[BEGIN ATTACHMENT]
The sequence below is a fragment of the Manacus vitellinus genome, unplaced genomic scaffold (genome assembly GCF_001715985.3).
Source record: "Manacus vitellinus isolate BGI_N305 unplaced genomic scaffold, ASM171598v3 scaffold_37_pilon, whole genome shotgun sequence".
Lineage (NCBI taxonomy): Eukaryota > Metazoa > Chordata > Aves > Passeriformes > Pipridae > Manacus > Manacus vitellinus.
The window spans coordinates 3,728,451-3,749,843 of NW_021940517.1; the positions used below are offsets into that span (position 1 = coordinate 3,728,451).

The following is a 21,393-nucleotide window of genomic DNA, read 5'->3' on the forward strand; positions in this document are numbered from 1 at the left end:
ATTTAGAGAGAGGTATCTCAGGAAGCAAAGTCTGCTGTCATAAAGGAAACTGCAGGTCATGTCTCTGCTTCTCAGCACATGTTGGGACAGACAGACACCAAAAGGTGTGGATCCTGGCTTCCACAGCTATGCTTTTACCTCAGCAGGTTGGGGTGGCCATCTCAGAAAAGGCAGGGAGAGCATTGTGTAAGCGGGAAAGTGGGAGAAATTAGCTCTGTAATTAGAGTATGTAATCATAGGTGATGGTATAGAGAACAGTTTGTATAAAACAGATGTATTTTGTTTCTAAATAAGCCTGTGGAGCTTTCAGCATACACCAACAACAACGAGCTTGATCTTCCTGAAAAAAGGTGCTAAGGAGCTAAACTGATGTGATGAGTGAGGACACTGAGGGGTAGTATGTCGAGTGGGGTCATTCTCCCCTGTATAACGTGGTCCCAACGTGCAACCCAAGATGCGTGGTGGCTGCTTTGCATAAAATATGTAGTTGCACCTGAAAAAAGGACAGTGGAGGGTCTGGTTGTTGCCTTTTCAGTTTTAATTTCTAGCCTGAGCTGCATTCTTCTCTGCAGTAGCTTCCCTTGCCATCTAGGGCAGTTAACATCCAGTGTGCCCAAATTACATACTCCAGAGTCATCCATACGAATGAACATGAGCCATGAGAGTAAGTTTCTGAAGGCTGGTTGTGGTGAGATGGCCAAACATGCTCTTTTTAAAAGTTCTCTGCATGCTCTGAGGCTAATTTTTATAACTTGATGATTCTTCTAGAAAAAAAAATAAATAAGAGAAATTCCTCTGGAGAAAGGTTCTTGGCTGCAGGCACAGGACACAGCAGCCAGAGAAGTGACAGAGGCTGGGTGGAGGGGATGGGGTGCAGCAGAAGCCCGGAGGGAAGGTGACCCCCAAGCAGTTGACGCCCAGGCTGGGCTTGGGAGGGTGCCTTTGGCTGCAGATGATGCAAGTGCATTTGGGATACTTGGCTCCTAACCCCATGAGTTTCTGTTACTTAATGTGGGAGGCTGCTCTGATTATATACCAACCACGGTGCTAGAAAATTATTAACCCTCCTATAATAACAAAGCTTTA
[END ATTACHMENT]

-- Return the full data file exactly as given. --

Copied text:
The sequence below is a fragment of the Manacus vitellinus genome, unplaced genomic scaffold (genome assembly GCF_001715985.3).
Source record: "Manacus vitellinus isolate BGI_N305 unplaced genomic scaffold, ASM171598v3 scaffold_37_pilon, whole genome shotgun sequence".
Lineage (NCBI taxonomy): Eukaryota > Metazoa > Chordata > Aves > Passeriformes > Pipridae > Manacus > Manacus vitellinus.
The window spans coordinates 3,728,451-3,749,843 of NW_021940517.1; the positions used below are offsets into that span (position 1 = coordinate 3,728,451).

The following is a 21,393-nucleotide window of genomic DNA, read 5'->3' on the forward strand; positions in this document are numbered from 1 at the left end:
ATTTAGAGAGAGGTATCTCAGGAAGCAAAGTCTGCTGTCATAAAGGAAACTGCAGGTCATGTCTCTGCTTCTCAGCACATGTTGGGACAGACAGACACCAAAAGGTGTGGATCCTGGCTTCCACAGCTATGCTTTTACCTCAGCAGGTTGGGGTGGCCATCTCAGAAAAGGCAGGGAGAGCATTGTGTAAGCGGGAAAGTGGGAGAAATTAGCTCTGTAATTAGAGTATGTAATCATAGGTGATGGTATAGAGAACAGTTTGTATAAAACAGATGTATTTTGTTTCTAAATAAGCCTGTGGAGCTTTCAGCATACACCAACAACAACGAGCTTGATCTTCCTGAAAAAAGGTGCTAAGGAGCTAAACTGATGTGATGAGTGAGGACACTGAGGGGTAGTATGTCGAGTGGGGTCATTCTCCCCTGTATAACGTGGTCCCAACGTGCAACCCAAGATGCGTGGTGGCTGCTTTGCATAAAATATGTAGTTGCACCTGAAAAAAGGACAGTGGAGGGTCTGGTTGTTGCCTTTTCAGTTTTAATTTCTAGCCTGAGCTGCATTCTTCTCTGCAGTAGCTTCCCTTGCCATCTAGGGCAGTTAACATCCAGTGTGCCCAAATTACATACTCCAGAGTCATCCATACGAATGAACATGAGCCATGAGAGTAAGTTTCTGAAGGCTGGTTGTGGTGAGATGGCCAAACATGCTCTTTTTAAAAGTTCTCTGCATGCTCTGAGGCTAATTTTTATAACTTGATGATTCTTCTAGAAAAAAAAATAAATAAGAGAAATTCCTCTGGAGAAAGGTTCTTGGCTGCAGGCACAGGACACAGCAGCCAGAGAAGTGACAGAGGCTGGGTGGAGGGGATGGGGTGCAGCAGAAGCCCGGAGGGAAGGTGACCCCCAAGCAGTTGACGCCCAGGCTGGGCTTGGGAGGGTGCCTTTGGCTGCAGATGATGCAAGTGCATTTGGGATACTTGGCTCCTAACCCCATGAGTTTCTGTTACTTAATGTGGGAGGCTGCTCTGATTATATACCAACCACGGTGCTAGAAAATTATTAACCCTCCTATAATAACAAAGCTTTA